Warrimoo Railway Station will celebrate its 100th birthday on Friday, March 9.
To help celebrate the day, NSW Train Link will put on a morning tea between 6.30am and 9am being hosted by the local rail staff.
A small historical display of Warrimoo’s railway history with photographs and plans will also be at the station for a number of days.
For a small mountain village, Warrimoo has quite a bit of railway history. It had two passenger platforms, four station buildings, two signal boxes, two goods sidings, a level crossing, three road overbridges and a crossing loop.
Warrimoo Station was opened on March 9, 1918 for the first land estate sale, “Warrimoo Estate” for Arthur Rickard and Co Ltd which was to be held on Saturday, March 23, 1918. The new estate was formed around the Main Western Road (Great Western Highway), The Boulevard and The Avenue.
“Arthur Rickard knew that for the estate to be successful a railway station was essential,” said Warrimoo railway historian Jeff Moonie.
“The new platform, waiting shed, footbridge and goods siding were built at his expense and he was later reimbursed by the government when it was proven that was to be enough patronage to warrant its purchase.”
Rickard was also responsible for changing the locality name from Karabar to Warrimoo by running a competition to select a new name for his proposed estate.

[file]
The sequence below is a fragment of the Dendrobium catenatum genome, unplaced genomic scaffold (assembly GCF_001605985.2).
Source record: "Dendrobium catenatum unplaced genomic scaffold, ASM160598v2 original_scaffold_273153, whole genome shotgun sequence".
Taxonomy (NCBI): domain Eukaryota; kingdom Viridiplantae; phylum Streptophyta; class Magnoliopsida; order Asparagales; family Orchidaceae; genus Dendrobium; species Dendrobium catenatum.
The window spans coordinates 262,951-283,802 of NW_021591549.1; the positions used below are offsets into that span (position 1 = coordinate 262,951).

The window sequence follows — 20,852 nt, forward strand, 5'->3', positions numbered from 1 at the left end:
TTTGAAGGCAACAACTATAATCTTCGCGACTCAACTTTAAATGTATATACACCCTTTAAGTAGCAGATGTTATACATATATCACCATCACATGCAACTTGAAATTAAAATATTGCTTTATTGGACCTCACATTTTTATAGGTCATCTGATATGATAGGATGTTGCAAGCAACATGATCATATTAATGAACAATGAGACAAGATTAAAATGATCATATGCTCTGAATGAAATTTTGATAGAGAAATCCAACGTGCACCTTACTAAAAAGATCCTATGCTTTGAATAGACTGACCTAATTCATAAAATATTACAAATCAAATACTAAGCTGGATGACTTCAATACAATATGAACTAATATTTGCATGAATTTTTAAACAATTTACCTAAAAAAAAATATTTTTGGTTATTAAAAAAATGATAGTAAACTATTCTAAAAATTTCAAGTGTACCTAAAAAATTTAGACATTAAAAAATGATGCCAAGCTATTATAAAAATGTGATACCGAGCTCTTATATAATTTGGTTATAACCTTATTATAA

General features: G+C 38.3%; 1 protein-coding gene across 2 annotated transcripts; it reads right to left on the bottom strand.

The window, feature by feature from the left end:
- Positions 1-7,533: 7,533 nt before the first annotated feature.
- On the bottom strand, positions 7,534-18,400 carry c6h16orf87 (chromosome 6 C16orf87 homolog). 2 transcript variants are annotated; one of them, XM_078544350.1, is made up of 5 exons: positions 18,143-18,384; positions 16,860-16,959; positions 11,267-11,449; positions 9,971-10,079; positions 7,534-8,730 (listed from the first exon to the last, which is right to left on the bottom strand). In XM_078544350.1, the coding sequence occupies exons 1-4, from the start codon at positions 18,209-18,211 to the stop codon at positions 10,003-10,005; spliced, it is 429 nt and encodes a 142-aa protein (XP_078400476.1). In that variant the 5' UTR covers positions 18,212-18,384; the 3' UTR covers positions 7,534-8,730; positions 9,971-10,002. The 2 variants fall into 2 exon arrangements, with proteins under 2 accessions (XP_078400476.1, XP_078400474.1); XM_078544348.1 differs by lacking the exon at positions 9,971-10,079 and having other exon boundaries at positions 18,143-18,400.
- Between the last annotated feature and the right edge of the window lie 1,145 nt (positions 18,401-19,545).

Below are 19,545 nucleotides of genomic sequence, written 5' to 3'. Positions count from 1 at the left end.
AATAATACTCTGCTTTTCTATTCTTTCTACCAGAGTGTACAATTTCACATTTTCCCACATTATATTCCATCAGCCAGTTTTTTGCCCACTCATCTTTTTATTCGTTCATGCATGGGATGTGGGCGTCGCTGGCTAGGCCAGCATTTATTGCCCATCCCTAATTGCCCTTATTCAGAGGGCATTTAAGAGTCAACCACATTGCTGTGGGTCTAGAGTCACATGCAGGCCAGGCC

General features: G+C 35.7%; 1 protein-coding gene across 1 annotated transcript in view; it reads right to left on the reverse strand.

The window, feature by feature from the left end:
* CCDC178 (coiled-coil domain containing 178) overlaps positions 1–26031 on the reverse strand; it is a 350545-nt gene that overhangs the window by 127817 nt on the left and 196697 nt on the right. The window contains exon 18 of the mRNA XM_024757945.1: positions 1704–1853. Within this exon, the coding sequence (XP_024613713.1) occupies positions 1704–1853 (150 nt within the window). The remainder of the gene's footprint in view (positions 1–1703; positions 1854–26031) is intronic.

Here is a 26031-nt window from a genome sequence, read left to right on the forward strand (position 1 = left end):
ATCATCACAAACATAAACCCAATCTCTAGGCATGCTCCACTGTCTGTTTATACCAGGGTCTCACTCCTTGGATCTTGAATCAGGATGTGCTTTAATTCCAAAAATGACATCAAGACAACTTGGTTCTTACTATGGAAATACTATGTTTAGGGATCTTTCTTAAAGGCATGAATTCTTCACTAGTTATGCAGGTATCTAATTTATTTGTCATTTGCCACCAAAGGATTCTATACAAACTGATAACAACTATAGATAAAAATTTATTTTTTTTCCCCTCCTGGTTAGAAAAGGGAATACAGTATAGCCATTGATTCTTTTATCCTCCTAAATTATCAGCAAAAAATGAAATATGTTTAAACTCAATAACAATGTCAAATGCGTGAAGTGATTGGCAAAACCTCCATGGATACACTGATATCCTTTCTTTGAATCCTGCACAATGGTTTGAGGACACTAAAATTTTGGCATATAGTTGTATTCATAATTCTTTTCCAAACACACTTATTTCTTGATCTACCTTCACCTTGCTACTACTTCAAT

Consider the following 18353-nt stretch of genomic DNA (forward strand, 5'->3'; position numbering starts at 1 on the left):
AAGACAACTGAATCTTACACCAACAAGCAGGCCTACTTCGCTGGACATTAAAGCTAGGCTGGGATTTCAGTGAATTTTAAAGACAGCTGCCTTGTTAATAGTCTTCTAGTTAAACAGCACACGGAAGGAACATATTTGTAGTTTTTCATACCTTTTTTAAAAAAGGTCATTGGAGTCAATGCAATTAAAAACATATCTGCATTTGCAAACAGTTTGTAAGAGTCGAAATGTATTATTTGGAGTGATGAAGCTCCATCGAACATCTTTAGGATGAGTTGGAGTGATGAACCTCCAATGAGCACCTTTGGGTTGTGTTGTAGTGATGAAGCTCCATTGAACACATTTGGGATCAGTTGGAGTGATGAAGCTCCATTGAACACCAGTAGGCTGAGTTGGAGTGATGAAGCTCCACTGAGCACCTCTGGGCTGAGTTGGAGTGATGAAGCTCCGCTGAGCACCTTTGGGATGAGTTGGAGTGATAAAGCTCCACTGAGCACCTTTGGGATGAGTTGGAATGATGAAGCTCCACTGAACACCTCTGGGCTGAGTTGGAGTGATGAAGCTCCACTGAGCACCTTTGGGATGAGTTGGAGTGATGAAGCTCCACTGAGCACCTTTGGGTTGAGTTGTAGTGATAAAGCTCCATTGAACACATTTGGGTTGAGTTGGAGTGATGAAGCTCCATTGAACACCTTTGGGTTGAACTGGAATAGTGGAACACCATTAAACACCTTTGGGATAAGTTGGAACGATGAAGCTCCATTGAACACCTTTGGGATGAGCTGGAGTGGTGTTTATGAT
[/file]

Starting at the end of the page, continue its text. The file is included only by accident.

Out of the 150 blocks on offer to the public, 72 were sold on the day. As part of the new estate he also built a shop to serve the future residences, which he then offered for sale or lease.
Warrimoo platform had a small brick unattended waiting shed which was later divided in half for a ticket office. The first female attendant was Catherine Youson in about 1929. The 1918 waiting shed was destroyed in the 1951 bushfires and the current brick station building was erected in its place in 1957.
Warrimoo’s railway history goes back to the opening of the then single line Great Western Railway to Weatherboard (now Wentworth Falls) in 1867. Karabar (Warrimoo) was the site of No.3 level crossing and the sandstone gate keeper’s house where the railway crossed the Main Western Road (then the Bathurst Road) to the west of the present overbridge.
In 1881 a new platform called “Karabar” was opened on the Sydney side of the level crossing. But it was closed in 1897 due to the lack of patronage.
“Warrimoo was also the site of the January 1930 fatal derailment of a Sydney-bound passenger train where the driver and fireman on the leading engine were killed,” Mr Moonie said.
“The opening of Warrimoo platform and the establishment of the estate was the start of Warrimoo village as we know it today. So you could also say that we are celebrating Warrimoo’s 100th birthday as well.”
Mr Moonie said he would be interested to receive any additional information and photographs on Warrimoo’s railway history – and the Mountains in general – to add to his research. Email: firstname.lastname@example.org.